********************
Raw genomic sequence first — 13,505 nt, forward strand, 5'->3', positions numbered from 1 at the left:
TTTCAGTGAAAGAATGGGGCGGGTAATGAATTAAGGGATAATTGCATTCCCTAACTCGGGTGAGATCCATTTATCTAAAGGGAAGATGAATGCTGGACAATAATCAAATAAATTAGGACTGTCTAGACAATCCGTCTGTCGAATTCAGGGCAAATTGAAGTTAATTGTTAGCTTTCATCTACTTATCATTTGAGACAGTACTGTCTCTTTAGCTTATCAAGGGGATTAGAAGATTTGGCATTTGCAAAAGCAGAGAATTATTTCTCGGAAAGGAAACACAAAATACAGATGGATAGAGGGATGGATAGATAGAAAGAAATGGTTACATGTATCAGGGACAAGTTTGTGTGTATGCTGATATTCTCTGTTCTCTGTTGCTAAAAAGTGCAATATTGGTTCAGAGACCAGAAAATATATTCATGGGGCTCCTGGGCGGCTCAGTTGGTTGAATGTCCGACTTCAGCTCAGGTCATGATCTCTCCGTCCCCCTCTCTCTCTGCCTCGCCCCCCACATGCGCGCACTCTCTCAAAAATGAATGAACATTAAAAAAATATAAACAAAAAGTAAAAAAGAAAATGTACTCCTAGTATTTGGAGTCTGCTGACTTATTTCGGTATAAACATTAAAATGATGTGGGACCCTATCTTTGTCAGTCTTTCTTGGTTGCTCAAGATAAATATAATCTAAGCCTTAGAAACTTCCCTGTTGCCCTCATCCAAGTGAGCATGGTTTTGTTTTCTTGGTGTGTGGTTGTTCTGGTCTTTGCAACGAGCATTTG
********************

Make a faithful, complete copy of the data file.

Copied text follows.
Raw genomic sequence first — 13,505 nt, forward strand, 5'->3', positions numbered from 1 at the left:
TTTCAGTGAAAGAATGGGGCGGGTAATGAATTAAGGGATAATTGCATTCCCTAACTCGGGTGAGATCCATTTATCTAAAGGGAAGATGAATGCTGGACAATAATCAAATAAATTAGGACTGTCTAGACAATCCGTCTGTCGAATTCAGGGCAAATTGAAGTTAATTGTTAGCTTTCATCTACTTATCATTTGAGACAGTACTGTCTCTTTAGCTTATCAAGGGGATTAGAAGATTTGGCATTTGCAAAAGCAGAGAATTATTTCTCGGAAAGGAAACACAAAATACAGATGGATAGAGGGATGGATAGATAGAAAGAAATGGTTACATGTATCAGGGACAAGTTTGTGTGTATGCTGATATTCTCTGTTCTCTGTTGCTAAAAAGTGCAATATTGGTTCAGAGACCAGAAAATATATTCATGGGGCTCCTGGGCGGCTCAGTTGGTTGAATGTCCGACTTCAGCTCAGGTCATGATCTCTCCGTCCCCCTCTCTCTCTGCCTCGCCCCCCACATGCGCGCACTCTCTCAAAAATGAATGAACATTAAAAAAATATAAACAAAAAGTAAAAAAGAAAATGTACTCCTAGTATTTGGAGTCTGCTGACTTATTTCGGTATAAACATTAAAATGATGTGGGACCCTATCTTTGTCAGTCTTTCTTGGTTGCTCAAGATAAATATAATCTAAGCCTTAGAAACTTCCCTGTTGCCCTCATCCAAGTGAGCATGGTTTTGTTTTCTTGGTGTGTGGTTGTTCTGGTCTTTGCAACGAGCATTTG